Sprint Corp., a U.S. wireless carrier, likely faces a $105 million fine from the Federal Communications Commission over unauthorized text messages and other services charged on customers' cell phone bills.

Details on the fine and exact amount are expected in the coming weeks. The agency is reviewing Sprint's alleged unauthorized charges - known as "cramming" - and will vote on the proposed fine.

An FCC official confirmed that the agency is preparing to fine Sprint for billing customers for text message alerts, horoscopes, sports scores, ring tones and other unwanted services.

In October, AT&T Inc. agreed to pay an FCC record $105 million to settle similar cramming allegations in a case negotiated by the FCC and the Federal Trade Commission.

The FCC’s probe focused on a three-month window from August to October 2013, during which Sprint reportedly received almost 35,000 complaints from consumers about unwanted charges. The FCC alleges Sprint’s actions were a willful violation. The National Journal was first to report the news of the planned fine for Sprint and FCC officials spoke on condition of anonymity because the proposed fine has not been made public.

It is not clear whether Sprint is in settlement talks with the FCC. Sprint spokeswoman Stephanie Vinge Walsh said the company does not comment on rumor and speculation.

The FCC also recently has been investigating cramming complaints against T-Mobile US Inc. The FTC in July filed a cramming complaint against T-Mobile in the U.S. District Court for the Western District of Washington.

Prodded by state attorneys general, AT&T, T-Mobile, Sprint and Verizon Communications Inc. agreed in November to stop billing customers for third-party services.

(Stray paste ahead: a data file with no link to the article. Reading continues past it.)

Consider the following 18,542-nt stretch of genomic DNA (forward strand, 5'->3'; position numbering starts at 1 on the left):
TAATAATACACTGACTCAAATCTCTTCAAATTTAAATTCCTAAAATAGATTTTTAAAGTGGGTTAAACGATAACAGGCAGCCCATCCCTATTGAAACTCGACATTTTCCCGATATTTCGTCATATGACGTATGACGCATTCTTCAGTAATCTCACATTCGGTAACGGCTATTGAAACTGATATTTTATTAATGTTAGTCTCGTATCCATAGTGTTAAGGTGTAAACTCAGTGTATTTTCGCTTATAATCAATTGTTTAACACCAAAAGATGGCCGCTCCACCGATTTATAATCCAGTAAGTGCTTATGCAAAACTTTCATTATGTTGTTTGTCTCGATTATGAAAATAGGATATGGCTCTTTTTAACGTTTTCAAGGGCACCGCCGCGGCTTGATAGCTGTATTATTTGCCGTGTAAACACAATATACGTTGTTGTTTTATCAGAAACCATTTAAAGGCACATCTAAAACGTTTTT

FCC Chairman Tom Wheeler, in announcing AT&T's settlement in October, estimated that 20 million consumers a year are crammed.

According to the FTC's complaint against AT&T, in October 2011, the company altered its refund policy so that customer service representatives could only offer to refund two months' worth of charges to consumers who sought a refund, no matter how long the company had been billing customers for the unauthorized charges. Before then, AT&T had offered refunds of up to three months' worth of charges. At that time, AT&T characterized its change in policy as designed to "help lower refunds."

The structure of AT&T’s consumer bills compounded the problem of the unauthorized charges, according to the complaint, by making it difficult for customers to know that third-party charges were placed on their bills. On both the first page of printed bills and the summary of bills viewed online, consumers saw only a total amount due and due date with no indication the amount included charges placed on their bill by a third party. The complaint alleges that within online and printed bills, the fees were listed as "AT&T Monthly Subscriptions," leaving consumers to believe the charges were part of services provided by AT&T.

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